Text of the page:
A compromise, called the Great Compromise, settled the disagreement.  Congress would have two parts--a Senate and a House of Representatives.  In one part, the Senate, each state would have the same number of members.  In the other part, the House of Representatives,  states would have different numbers of members depending on how many people lived in each state.  States with more people would have more representatives.  


James Madison

This portrait was painted in 1816 when Madison was President. 
    More than anyone else, it was James Madison whose words and ideas slowly convinced delegates that a new constitution and a strong central government were needed.  Madison made more than 150 speeches during the Constitutional Convention and wrote much of the Constitution.  He is known as the "Father of the Constitution."

     In 1788, he wrote over a third of the Federalist Papers, which encouraged states to ratify the Constitution.  Madison was responsible for the first ten amendments to the Constitution and is also known as the "Father of the Bill of Rights.”

     In 1789, Madison  was elected to the First United States Congress, representing Virginia in the House of representatives.  He drafted many basic laws and  worked closely with President George Washington to organize the new federal government.   When Thomas Jefferson became  president  in 1801,  he asked Madison to serve as Secretary of State.  As  Secretary of State (1801–1809), he  supervised the Louisiana Purchase which doubled the size of the new nation.  In 1809, Madison became the fourth president of the United States and served two terms (1809-1817).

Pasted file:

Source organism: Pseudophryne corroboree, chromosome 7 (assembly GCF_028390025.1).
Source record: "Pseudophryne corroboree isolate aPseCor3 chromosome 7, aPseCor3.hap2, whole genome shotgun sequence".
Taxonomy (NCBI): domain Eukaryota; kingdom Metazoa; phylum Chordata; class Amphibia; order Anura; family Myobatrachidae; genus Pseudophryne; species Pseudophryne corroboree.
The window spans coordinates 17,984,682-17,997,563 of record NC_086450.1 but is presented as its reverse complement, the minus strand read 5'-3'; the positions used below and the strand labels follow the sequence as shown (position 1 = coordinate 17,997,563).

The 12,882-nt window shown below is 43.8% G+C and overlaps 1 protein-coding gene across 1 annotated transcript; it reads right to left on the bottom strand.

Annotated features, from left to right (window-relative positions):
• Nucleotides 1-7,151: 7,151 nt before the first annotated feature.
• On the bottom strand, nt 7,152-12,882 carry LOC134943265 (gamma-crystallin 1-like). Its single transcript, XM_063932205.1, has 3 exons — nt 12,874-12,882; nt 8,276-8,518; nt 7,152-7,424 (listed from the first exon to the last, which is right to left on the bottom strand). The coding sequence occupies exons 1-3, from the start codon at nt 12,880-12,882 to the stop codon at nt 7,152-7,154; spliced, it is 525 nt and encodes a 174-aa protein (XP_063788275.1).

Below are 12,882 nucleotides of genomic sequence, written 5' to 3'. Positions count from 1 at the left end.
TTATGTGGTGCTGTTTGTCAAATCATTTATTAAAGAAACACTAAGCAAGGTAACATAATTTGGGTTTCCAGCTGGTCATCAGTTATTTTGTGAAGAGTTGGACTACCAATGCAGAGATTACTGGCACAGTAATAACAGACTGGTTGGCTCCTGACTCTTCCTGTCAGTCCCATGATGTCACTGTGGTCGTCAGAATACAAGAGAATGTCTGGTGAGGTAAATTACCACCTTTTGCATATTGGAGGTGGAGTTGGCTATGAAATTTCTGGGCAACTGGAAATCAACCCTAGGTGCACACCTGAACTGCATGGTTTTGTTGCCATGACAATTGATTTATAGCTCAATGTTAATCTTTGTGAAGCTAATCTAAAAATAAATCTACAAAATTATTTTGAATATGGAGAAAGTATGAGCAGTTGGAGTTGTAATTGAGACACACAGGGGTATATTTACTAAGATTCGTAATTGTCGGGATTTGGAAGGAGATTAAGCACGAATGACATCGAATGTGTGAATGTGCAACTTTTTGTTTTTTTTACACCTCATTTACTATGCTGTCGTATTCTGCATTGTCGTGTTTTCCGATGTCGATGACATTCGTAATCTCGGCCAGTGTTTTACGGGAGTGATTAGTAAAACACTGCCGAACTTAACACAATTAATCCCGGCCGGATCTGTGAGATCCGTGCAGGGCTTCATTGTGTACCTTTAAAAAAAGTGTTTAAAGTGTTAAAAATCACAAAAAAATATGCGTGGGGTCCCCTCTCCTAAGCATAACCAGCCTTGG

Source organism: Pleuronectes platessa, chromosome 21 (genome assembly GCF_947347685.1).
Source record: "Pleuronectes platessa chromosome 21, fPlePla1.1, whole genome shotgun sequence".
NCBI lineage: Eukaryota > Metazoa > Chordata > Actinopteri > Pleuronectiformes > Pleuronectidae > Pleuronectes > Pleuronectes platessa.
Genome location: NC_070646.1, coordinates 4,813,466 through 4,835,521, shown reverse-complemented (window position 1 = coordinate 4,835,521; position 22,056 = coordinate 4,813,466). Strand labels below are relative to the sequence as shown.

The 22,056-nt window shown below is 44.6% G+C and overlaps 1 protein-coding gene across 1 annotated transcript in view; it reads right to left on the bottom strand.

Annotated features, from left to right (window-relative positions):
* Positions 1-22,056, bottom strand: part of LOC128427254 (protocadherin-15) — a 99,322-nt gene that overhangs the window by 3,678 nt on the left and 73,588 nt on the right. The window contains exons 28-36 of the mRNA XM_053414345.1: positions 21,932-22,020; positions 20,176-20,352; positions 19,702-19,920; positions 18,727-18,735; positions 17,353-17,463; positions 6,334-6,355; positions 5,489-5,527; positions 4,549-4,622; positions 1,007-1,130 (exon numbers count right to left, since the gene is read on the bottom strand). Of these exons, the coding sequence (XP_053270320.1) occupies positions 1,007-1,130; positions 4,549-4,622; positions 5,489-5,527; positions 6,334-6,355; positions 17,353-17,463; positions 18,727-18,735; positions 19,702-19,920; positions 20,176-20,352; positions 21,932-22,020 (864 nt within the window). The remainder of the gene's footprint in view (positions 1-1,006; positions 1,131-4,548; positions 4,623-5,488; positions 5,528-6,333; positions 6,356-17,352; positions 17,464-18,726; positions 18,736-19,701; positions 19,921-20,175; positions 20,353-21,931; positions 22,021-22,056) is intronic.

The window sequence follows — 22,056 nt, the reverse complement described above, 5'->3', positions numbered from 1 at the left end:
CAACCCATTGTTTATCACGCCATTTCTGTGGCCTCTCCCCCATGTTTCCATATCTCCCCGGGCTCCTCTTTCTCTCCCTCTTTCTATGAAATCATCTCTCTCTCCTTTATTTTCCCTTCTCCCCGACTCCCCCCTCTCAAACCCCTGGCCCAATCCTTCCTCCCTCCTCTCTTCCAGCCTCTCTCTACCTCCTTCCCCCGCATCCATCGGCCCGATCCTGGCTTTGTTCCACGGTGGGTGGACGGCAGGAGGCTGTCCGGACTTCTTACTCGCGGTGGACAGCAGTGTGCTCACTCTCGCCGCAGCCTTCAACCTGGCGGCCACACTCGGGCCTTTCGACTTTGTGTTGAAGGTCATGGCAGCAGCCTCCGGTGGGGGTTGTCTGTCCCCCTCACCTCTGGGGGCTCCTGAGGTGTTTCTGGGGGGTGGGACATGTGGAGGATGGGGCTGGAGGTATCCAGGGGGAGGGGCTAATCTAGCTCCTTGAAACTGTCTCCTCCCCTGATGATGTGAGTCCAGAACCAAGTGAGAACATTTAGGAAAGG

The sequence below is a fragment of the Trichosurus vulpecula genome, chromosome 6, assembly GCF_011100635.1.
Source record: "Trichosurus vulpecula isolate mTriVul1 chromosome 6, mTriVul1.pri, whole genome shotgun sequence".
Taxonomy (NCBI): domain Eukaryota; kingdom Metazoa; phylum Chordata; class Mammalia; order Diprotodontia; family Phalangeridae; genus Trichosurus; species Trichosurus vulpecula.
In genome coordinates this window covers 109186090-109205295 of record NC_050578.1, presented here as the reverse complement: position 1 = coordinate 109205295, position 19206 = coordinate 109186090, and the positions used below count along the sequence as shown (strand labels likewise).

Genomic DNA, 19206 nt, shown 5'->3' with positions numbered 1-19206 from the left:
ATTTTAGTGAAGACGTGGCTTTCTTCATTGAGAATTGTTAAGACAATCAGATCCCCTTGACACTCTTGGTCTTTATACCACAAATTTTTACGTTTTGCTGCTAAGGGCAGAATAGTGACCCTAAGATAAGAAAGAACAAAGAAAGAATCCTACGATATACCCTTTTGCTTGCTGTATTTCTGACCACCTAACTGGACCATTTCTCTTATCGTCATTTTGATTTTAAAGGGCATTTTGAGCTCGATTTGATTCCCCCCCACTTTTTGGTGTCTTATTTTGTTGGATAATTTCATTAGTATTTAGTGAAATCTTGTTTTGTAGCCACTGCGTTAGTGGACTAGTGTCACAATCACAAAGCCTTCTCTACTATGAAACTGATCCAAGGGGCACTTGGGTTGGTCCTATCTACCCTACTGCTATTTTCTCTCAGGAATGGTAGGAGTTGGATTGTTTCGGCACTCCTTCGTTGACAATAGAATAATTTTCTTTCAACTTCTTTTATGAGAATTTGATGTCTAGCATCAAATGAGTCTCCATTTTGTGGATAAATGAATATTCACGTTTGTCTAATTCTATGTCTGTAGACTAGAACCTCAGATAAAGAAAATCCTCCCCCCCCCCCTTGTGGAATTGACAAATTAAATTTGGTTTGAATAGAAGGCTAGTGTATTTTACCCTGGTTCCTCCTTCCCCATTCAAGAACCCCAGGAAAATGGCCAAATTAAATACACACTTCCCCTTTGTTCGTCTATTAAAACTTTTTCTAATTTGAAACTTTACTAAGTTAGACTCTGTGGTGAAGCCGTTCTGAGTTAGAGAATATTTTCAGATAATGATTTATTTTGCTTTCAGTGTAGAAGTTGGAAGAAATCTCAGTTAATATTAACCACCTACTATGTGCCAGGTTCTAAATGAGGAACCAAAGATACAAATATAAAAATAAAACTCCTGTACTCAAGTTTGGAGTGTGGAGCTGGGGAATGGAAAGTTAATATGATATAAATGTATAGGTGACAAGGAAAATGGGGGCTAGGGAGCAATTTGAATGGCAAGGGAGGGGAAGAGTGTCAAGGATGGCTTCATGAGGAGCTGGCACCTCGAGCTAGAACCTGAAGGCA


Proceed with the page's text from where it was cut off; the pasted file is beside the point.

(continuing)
Overview of the Constitution

     The Constitution is made up of 3 parts, the preamble, the articles, and the amendments.  When the delegates signed the Constitution on September 17, 1787, it contained the preamble and 7 articles.  In 1791, the first 10 amendments, the Bill of Rights, were added. Since 1791, 17 other amendments have been added to the Constitution. 

     The Constitution sets up a federal system of government which means power is shared between the national government and state governments.  Articles I, II, and III separate the power of the national government into 3 branches: legislative, executive, and judicial.   Other articles tell how to change and approve the Constitution and  how states will work with each other and the national government. 

     The Constitution does not go into lots of detail.  It tells the legislative branch (Congress) to make the laws.  It tells the executive branch (the president) to carry out the laws made by Congress.  And it tells the the judicial branch (the Supreme Court and other federal courts) to settle any arguments or disagreements that arise from the Constitution. 

Read more about the parts of the Constitution